In the near term, further declines in gold prices can’t be ruled out but the fact that gold is trading 20% below its average marginal cost of production, silver 10%, and platinum 25% below marginal production costs, prices will have to move above these levels to support long term supply growth, according to ETF Securities Ltd.
Recent fall in gold and silver prices were the result of an over-reaction from bond markets to Fed comments and ultimately real interst rates will fall back from current levels, making the situation positive for precious metals in general, according to ETF Securities Ltd……………………………….Full Article: Source

Posted on 03 July 2013 by VRS |  Email |Print

The period of seasonal strength for gold bullion is approaching. Thackray’s 2013 Investor’s Guide notes that the optimal time to invest in gold bullion for a seasonal trade is from July 12 to October 9. The trade has been profitable during 12 of the past 15 periods.
Traditionally, advances in gold during its period of seasonal strength is attributed to precious metal fabricators in India who purchase bullion to make into jewellery for the Indian wedding season that starts this year in the first week in November. India is the second biggest consumer of gold jewellery in the world behind China……………………………….Full Article: Source

Posted on 03 July 2013 by VRS |  Email |Print

As a group, commodities performed miserably in the second quarter. The 8% decline for the PowerShares DB Commodity Index Tracking ETF tells the story, but it was gold and silver that garnered the bulk of the press.
Investors should not forget that natural gas futures also suffered through a dismal second quarter. The U.S. Natural Gas Fund, which tracks natural gas futures, plunged almost 14% last quarter due to soaring inventories and mild weather after getting a lift in the first quarter due to low temperatures in some parts of the U.S. On June 27, UNG tumbled to its lowest levels since February due to rising inventories and mild weather forecasts……………………………….Full Article: Source

Posted on 03 July 2013 by VRS |  Email |Print

New Zealand commodity prices fell for a second month in June, led by dairy products and beef, though the slide in the kiwi meant prices actually rose in the local currency. The ANZ Commodity Price Index fell 3.7% last month, following a 1.6% decline in May. Whole milk powder declined 9% and skim milk powder fell 8%.
The Thomson Reuters/Jefferies CRB Commodity Index, the world’s leading benchmark of commodity prices, fell 1.5% last month and is now sitting near its lowest levels since June last year. Weaker manufacturing activity in China has weighed on prices of raw materials and prices of dairy products have fallen in three of the past four GlobalDairyTrade auctions……………………………….Full Article: Source

Posted on 03 July 2013 by VRS |  Email |Print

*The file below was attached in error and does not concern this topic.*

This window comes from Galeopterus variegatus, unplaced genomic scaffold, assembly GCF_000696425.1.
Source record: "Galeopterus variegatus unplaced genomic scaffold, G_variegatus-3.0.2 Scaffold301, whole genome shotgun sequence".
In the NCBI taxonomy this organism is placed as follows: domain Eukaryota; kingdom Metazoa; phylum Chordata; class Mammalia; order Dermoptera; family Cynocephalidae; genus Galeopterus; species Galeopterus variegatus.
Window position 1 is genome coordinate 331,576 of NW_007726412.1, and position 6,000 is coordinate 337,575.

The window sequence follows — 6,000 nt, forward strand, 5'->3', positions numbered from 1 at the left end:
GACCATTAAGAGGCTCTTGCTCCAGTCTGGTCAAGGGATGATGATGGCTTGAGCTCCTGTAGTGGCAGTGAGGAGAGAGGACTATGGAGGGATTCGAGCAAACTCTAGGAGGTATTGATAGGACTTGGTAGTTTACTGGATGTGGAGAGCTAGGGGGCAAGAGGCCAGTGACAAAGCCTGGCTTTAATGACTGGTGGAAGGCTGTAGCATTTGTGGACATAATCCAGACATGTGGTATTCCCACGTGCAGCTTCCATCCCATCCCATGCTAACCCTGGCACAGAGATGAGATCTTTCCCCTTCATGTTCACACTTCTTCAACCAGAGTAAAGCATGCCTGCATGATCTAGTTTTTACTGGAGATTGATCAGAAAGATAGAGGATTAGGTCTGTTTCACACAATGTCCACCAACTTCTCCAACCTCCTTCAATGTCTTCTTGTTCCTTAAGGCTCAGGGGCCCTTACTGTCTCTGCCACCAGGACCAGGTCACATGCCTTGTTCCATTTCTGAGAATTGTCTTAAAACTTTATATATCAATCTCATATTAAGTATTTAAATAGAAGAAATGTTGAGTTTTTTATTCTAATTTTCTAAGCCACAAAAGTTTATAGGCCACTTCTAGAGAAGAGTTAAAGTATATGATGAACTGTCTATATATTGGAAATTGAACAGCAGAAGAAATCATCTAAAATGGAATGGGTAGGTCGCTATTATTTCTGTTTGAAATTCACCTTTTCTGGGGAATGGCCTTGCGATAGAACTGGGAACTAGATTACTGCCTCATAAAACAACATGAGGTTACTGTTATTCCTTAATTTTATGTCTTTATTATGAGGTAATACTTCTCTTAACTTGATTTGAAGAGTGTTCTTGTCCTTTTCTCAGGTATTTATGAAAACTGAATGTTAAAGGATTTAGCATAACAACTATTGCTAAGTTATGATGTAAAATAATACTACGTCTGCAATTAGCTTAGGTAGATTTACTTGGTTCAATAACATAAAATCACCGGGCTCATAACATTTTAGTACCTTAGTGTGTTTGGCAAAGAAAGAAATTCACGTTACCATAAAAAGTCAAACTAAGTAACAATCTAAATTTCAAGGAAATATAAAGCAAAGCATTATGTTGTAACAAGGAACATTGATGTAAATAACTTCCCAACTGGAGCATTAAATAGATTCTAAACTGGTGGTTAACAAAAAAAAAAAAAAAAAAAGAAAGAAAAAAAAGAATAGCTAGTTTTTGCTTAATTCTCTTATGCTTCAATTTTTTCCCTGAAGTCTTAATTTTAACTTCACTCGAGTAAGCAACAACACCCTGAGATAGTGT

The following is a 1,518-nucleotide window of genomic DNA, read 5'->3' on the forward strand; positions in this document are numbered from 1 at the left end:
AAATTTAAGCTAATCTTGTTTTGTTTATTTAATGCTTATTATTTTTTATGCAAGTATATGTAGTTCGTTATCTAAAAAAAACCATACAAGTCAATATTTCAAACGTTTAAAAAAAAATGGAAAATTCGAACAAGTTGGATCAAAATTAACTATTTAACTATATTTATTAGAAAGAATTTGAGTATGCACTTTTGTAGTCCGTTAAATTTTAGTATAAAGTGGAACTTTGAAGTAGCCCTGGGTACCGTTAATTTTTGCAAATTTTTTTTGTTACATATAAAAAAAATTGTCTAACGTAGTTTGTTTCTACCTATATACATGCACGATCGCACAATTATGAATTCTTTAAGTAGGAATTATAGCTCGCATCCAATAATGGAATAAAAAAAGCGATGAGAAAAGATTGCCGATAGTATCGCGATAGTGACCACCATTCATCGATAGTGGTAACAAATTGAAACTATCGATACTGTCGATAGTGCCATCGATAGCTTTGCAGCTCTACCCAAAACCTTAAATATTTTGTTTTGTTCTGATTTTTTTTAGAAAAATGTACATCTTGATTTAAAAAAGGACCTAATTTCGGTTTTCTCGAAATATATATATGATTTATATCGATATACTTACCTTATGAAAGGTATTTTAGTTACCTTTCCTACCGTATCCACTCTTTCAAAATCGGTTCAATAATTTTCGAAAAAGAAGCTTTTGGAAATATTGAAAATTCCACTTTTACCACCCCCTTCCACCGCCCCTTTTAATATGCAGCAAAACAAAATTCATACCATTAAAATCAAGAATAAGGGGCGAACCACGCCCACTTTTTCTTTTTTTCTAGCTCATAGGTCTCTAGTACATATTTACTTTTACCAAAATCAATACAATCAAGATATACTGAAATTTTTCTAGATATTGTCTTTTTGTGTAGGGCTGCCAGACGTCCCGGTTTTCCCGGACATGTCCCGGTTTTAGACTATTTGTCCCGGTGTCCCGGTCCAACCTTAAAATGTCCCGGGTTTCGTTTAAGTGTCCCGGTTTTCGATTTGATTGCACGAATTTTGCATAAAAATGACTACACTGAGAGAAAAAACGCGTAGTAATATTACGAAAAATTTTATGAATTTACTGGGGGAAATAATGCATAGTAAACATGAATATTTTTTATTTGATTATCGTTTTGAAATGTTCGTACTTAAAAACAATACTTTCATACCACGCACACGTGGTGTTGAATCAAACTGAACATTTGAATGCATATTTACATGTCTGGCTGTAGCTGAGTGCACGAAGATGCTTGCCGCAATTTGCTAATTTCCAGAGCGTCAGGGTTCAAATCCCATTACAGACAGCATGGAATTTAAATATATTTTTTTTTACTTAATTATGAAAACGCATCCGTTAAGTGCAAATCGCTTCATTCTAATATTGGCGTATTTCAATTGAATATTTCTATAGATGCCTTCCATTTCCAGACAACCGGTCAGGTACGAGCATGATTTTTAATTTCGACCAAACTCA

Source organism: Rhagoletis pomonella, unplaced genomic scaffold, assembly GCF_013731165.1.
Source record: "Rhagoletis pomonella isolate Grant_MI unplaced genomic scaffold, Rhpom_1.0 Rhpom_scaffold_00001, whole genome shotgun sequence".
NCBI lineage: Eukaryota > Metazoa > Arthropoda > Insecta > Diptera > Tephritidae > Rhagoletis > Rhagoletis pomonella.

Asian currencies have seen a lot of volatility in recent weeks, with some of the region’s leading economies seeing their currencies fall against the US dollar. The depreciation is impacting countries in different ways.
Japan - which relies heavily on exports for growth - is benefiting, but some other countries have warned that they are being hurt by the fall in the value of the Japanese yen. While depreciation for export-led economies might be good, for countries that rely heavily on imports, such as India, it is not……………………………….Full Article: Source

Posted on 03 July 2013 by VRS |  Email |Print

Financial globalisation means that all markets have an impact on each other - quities, currencies bonds or commodities. Hence, currency movement not only depends on the economic scenario of a country, but also on the overall macro-economic environment.
Rupee’s recent depreciation is an example as its movement is largely driven by global factors, which may not be under the control of the Indian central banker……………………………….Full Article: Source

Posted on 03 July 2013 by VRS |  Email |Print

A vote on salvaging the European Union’s faltering carbon-trading program is expected to be close, although some officials believe the proposals will narrowly pass. On Wednesday, the European Parliament will vote on whether to delay the auction of emissions permits in order to raise the price of producing carbon dioxide. The measures are intended to reinvigorate financial incentives for shifting away from fossil fuels and toward renewable energy.
The parliament shot down a similar plan in April. Another vote against the measures would severely undercut the credibility of Europe’s carbon market, adding to a string of recent setbacks for the region’s energy policies……………………………….Full Article: Source

Posted on 03 July 2013 by VRS |  Email |Print

The city of Shenzhen, in south China’s Guangdong Province, has launched a carbon trading scheme, to become China’s first market for compulsory carbon trading. Energy consumption and environmental experts are praising the move as a positive sign that the government is changing its ways and reducing carbon dioxide emissions.
However, they also point out that the government still has a lot to do to realize carbon trading nationwide. The Shenzhen pilot scheme involves 635 local companies which account for 26 percent of the city’s gross domestic product and 38 percent of its CO2 emissions, or about 30 million tonnes — a tiny amount compared to the 8 billion tonnes China emitted in 2012……………………………….Full Article: Source